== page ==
Enzymatic single-electron reduction and aerobic cytotoxicity of tirapazamine and its 1-oxide and nor-oxide metabolites

  • Jonas Šarlauskas
  • Aušra Nemeikaitė-Čėnienė
  • Audronė Marozienė
  • Lina Misevičienė
  • Mindaugas Lesanavičius
  • Narimantas Čėnas
Keywords: tirapazamine, cytotoxicity, oxidative stress, reductive activation


Aerobic cytotoxicity of 3-amino-1,2,4-benzotriazine-1,4-dioxide (tirapazamine, TPZ), a bioreductively activated hypoxia-specific anticancer agent, is responsible for TPZ side effects in chemotherapy. In order to clarify its mechanisms, we examined the aerobic cytotoxicity of TPZ and its main metabolites, 3-amino-1,2,4-benzotriazine-1-oxide and 3-amino-1,2,4-benzotriazine in murine hepatoma MH22a cells, and their reduction by NADPH:cytochrome P-450 reductase (P-450R) and ferredoxin:NADP+ reductase (FNR). Analogous studies of several quinones and nitroaromatic compounds with similar values of single-electron reduction midpoint potentials (E17) were carried out. In single-electron reduction by P-450R and FNR, the reactivity of TPZ and its monoxide was similar to that of quinones and nitroaromatics, and increased with an increase in their E17. The cytotoxicity of TPZ and its metabolites possessed a prooxidant character, because it was partly prevented by an antioxidant N,N’-diphenyl-p-phenylene diamine and desferrioxamine, and potentiated by 1,3-bis(2-chloroethyl)-1-nitrosourea. Importantly, the cytotoxicity of TPZ and, possibly, its 1-N-oxide, was much higher than that of quinones and nitroaromatics with similar values of E17 and redox cycling activities. A possible additional factor in the aerobic cytotoxicity of TPZ is its reductive activation in oxygen-poor cell nuclei, leading to the formation of DNA-damaging species similar to those forming under hypoxia.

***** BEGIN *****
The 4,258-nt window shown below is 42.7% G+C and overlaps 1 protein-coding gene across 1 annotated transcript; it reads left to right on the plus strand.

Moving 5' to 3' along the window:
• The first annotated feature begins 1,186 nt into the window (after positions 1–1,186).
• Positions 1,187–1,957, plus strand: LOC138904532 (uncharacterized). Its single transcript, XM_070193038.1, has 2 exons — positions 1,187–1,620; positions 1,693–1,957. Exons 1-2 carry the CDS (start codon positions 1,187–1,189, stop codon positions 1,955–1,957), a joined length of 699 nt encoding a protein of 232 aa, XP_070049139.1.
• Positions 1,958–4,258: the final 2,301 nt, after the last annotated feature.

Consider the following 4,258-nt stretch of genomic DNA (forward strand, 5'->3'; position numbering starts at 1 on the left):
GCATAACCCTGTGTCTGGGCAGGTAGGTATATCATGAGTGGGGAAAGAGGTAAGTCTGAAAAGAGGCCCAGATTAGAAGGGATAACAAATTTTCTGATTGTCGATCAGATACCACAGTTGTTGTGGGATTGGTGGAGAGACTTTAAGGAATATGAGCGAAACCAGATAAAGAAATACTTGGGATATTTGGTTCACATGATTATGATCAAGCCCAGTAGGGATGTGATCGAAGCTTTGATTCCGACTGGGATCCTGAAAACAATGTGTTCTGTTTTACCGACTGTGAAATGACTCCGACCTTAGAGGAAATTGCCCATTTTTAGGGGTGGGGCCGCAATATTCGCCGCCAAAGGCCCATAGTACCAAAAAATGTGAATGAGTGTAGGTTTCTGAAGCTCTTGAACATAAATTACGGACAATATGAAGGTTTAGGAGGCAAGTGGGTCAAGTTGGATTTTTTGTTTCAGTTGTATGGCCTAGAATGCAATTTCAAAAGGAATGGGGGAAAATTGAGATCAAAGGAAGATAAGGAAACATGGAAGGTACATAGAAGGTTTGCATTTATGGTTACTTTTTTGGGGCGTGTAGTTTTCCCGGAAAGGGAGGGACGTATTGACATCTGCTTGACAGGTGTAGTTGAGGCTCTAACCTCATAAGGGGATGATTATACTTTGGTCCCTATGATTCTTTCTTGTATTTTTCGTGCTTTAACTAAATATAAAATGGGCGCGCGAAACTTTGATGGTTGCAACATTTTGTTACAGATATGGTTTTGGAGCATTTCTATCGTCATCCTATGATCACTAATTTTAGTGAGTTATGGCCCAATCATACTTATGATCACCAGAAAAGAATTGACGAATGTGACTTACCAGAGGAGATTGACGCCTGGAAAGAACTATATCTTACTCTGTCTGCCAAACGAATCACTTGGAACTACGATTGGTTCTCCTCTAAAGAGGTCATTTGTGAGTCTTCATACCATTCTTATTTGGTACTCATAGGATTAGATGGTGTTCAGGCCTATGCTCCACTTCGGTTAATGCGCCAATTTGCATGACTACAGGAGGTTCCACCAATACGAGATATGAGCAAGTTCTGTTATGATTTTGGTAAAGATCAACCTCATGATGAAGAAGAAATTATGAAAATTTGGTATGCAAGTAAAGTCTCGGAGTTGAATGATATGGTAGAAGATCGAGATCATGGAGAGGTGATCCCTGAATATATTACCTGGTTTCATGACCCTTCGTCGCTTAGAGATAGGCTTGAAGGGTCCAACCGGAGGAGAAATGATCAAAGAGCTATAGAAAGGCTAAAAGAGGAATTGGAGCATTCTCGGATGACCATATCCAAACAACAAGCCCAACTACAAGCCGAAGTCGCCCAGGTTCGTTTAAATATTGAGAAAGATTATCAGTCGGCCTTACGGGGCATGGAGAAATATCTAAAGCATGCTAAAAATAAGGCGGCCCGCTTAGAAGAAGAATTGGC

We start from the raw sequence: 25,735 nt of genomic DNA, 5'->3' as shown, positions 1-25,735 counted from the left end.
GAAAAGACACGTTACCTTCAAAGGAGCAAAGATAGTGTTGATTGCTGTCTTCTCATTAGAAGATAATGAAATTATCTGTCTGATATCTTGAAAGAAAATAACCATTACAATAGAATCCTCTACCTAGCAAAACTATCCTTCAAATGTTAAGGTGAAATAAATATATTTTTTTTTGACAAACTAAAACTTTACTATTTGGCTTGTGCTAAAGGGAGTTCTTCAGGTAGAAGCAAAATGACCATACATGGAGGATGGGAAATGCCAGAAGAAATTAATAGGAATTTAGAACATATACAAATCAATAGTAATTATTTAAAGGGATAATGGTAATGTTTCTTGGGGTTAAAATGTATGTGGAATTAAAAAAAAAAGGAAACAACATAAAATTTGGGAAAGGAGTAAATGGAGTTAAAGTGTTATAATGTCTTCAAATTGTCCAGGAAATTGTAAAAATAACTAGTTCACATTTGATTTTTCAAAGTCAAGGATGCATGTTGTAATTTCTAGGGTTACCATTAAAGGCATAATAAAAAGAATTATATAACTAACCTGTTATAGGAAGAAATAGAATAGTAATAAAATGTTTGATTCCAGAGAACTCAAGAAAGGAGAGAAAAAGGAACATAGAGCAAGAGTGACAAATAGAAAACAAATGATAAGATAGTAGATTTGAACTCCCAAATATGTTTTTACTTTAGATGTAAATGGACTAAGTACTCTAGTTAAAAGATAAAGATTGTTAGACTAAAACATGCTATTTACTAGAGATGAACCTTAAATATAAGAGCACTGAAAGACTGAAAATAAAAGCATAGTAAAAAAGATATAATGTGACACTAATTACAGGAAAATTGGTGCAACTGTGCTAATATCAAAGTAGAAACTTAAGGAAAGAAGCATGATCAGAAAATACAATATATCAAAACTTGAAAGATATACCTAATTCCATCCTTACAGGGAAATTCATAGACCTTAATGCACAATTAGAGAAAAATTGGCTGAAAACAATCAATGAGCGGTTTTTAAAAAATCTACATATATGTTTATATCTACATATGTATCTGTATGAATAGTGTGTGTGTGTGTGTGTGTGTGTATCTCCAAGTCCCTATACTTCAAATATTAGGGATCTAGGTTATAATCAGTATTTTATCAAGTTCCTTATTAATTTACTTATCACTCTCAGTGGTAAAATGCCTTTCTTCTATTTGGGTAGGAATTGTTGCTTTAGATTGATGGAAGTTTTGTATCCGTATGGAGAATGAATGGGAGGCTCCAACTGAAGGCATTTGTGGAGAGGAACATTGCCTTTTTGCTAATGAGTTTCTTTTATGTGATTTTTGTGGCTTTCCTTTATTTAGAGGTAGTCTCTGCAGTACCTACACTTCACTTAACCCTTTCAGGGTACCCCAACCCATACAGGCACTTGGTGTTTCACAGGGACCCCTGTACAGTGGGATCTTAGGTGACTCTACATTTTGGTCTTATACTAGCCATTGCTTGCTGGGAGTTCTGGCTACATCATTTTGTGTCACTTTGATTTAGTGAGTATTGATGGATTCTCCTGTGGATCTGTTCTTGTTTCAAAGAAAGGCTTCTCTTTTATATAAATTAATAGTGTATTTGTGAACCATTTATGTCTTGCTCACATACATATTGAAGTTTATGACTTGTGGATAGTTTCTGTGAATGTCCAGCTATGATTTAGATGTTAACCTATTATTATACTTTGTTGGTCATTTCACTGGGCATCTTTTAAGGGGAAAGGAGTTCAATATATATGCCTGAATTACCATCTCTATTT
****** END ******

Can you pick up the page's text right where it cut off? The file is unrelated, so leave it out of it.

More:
Organic Chemistry